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The Patience of a Gardener

"Everything that slows us down and forces patience, everything that sets us back into the slow circles of nature, is a help. Gardening is an instrument of grace." - May Sarton

This year I decided to push myself into brand new territory as a gardener. In February, I decided that I would no longer just grow things to feed my family members' bodies. I would attempt to grow things that might also feed our souls - might bring us the gifts of hope and beauty. And so was born the idea of a "Cutting Garden".

It began as a few boxes filled with tiny seeds, nurtured into life in mid-winter, when hope seemed as far away as springtime. With all of us stuck inside, I suppose you could say we quarantined together - my flower-starts and my family.

Among my seedlings, were some brand-new-to-me, exotic looking ranunculus and anemone corms. These arrived in my mailbox in protective wrapping, which was carefully peeled away to reveal strange octopus-like tubers. I soaked them and buried them in soil with my fingers crossed - while our backyard continued to be buried in snowfall after successive snowfall.

On the day that I began to see green poking through the dark soil, my squeals of delight could be heard all over the house. The snow still came, but spring was beginning inside.

Even after the tiny plants were moved outdoors into the chilly soil of March, the snow continued to fall. Yet another four weeks of temperamental weather, proved that writer, T.S. Eliot, was indeed justified in calling April "the cruellest month". The days of sun in April, that warmed the tips of each ranunculus and anemone's green leafy fingers, were quickly forgotten on those nights when flashlights shone over the garden and emergency tarps were laid like baby blankets over my precious seedlings. I would not fail them. I hoped.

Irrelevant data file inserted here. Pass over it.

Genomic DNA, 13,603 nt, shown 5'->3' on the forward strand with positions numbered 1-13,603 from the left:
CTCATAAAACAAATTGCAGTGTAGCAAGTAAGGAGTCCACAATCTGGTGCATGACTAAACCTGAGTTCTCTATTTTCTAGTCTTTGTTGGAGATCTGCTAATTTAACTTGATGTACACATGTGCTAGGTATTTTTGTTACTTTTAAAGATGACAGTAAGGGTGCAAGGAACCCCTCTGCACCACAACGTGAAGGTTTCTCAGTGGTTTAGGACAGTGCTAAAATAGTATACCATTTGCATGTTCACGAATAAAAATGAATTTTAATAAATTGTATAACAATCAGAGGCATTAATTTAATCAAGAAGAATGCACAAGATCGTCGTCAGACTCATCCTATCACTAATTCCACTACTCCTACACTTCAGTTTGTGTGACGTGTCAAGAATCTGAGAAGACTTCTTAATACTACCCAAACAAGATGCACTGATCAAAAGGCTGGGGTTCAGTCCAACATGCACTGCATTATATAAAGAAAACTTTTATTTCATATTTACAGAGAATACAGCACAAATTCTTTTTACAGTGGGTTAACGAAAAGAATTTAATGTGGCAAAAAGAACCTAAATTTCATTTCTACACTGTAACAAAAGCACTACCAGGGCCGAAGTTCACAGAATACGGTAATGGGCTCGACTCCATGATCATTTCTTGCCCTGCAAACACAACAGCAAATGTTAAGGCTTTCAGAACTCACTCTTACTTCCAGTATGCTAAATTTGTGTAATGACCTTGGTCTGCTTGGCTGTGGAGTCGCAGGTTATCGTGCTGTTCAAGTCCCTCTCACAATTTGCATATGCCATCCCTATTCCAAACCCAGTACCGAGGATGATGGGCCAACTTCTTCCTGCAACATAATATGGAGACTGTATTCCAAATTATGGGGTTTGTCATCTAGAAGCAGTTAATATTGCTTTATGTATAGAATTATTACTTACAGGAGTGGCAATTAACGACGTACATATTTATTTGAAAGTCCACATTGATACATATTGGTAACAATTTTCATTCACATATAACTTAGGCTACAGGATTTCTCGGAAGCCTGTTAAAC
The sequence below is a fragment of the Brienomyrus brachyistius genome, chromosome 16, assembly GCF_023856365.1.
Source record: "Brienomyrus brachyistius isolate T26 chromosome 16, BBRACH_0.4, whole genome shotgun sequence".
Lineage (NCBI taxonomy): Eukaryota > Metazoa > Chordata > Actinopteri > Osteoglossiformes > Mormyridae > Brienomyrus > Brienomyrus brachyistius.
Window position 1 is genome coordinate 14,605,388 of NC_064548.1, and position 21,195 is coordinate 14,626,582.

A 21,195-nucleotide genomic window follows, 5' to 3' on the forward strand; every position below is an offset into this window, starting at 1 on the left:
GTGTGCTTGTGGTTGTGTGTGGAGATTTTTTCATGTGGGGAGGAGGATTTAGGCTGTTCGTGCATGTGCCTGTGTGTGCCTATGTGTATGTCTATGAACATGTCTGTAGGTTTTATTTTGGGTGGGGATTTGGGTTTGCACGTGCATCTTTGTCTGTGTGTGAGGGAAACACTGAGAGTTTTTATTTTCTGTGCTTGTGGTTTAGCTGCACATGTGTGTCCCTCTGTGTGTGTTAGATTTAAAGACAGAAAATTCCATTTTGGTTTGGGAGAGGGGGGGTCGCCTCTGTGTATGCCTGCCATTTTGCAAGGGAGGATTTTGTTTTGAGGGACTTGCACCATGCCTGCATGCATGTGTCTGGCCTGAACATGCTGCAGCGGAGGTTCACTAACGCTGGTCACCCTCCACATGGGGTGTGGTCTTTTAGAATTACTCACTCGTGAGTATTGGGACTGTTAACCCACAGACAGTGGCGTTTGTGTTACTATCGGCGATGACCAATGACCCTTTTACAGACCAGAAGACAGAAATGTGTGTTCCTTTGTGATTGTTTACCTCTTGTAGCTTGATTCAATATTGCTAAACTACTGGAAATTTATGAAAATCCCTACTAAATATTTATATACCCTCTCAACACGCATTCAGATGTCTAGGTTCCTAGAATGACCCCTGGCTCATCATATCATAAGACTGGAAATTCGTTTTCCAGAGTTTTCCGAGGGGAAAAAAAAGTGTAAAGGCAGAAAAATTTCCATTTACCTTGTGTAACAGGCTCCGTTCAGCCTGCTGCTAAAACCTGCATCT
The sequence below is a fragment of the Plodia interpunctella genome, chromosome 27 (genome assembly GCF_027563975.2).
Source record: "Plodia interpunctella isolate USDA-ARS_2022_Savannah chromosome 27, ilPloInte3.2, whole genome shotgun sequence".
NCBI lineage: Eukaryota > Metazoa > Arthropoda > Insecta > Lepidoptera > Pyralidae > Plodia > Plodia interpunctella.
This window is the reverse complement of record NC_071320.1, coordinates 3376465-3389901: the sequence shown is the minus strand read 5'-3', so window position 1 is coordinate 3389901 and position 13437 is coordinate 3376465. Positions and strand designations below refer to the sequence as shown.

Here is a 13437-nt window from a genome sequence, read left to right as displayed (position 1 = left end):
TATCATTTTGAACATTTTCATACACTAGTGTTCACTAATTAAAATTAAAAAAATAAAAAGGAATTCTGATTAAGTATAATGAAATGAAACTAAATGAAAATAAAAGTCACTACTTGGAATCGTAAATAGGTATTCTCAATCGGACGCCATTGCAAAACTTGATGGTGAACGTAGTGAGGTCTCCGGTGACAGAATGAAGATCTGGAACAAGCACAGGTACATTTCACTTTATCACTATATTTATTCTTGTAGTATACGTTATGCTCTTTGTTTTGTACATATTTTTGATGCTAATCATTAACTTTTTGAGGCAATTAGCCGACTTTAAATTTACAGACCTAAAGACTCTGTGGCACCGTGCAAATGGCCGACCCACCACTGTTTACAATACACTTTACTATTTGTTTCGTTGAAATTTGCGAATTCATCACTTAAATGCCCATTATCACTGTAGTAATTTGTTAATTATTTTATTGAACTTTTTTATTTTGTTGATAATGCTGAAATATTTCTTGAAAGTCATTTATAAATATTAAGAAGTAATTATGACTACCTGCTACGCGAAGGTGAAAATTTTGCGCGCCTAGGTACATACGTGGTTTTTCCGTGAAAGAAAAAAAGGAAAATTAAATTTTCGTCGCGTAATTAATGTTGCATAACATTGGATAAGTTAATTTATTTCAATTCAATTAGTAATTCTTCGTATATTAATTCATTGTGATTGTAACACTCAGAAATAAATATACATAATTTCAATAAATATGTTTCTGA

Then came May - with its sudden heat and lack of rain. I compensated the dried out soil with daily doses of cool water from the hose, while my giggling children played in the spray beside me.

Finally, just as I began to fear that blooms might never come, a shock - a thrill - coursed through me when one morning I realized the shape of a flower head was emerging from the centre of one of my plants. It seemed a miracle.


June is a beautiful month. It is a month of daily births in the garden, here in Zone 6. This June the irises arrived first. Next the peonies. And the roses. Then all of a sudden, up came my long-awaited, carefully-tended ranunculus and anemone. Tall, proud, impressive. Like an idea that takes root in the mind and materializes as some great achievement, my flowers had bloomed. They had succeeded. I had succeeded.

This afternoon, as I gazed at my anemone and ranunculus, finally, triumphantly returned into my home again like prodigal sons in their vases, I realized the two important lessons that growing these two new varieties of flower had taught me.

First, I realized that success in the garden, as in life, is the result of daily action. Taking slow, incremental steps toward a goal is the way we learn how to achieve new things. Secondly, success in the garden - and I suspect also in the rest of life - is mostly about patience. Trusting in the process. Believing in grace. Growing the gift of gratitude inside your heart for each new stage of a journey. And remembering to always have hope for whatever unknown, beautiful future lay ahead.


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